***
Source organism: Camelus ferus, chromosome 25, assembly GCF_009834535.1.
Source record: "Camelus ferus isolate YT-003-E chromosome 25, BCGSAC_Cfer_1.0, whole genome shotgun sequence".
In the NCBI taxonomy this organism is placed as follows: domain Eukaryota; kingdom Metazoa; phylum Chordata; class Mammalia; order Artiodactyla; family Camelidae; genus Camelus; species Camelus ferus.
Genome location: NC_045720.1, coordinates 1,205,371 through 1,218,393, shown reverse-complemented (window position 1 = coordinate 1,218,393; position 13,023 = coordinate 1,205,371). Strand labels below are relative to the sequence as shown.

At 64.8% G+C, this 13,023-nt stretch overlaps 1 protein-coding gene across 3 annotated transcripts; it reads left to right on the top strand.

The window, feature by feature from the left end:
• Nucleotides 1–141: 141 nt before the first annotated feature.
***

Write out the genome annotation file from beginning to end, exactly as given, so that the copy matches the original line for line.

Source organism: Camelus ferus, chromosome 25, assembly GCF_009834535.1.
Source record: "Camelus ferus isolate YT-003-E chromosome 25, BCGSAC_Cfer_1.0, whole genome shotgun sequence".
In the NCBI taxonomy this organism is placed as follows: domain Eukaryota; kingdom Metazoa; phylum Chordata; class Mammalia; order Artiodactyla; family Camelidae; genus Camelus; species Camelus ferus.
Genome location: NC_045720.1, coordinates 1,205,371 through 1,218,393, shown reverse-complemented (window position 1 = coordinate 1,218,393; position 13,023 = coordinate 1,205,371). Strand labels below are relative to the sequence as shown.

At 64.8% G+C, this 13,023-nt stretch overlaps 1 protein-coding gene across 3 annotated transcripts; it reads left to right on the top strand.

The window, feature by feature from the left end:
• Nucleotides 1–141: 141 nt before the first annotated feature.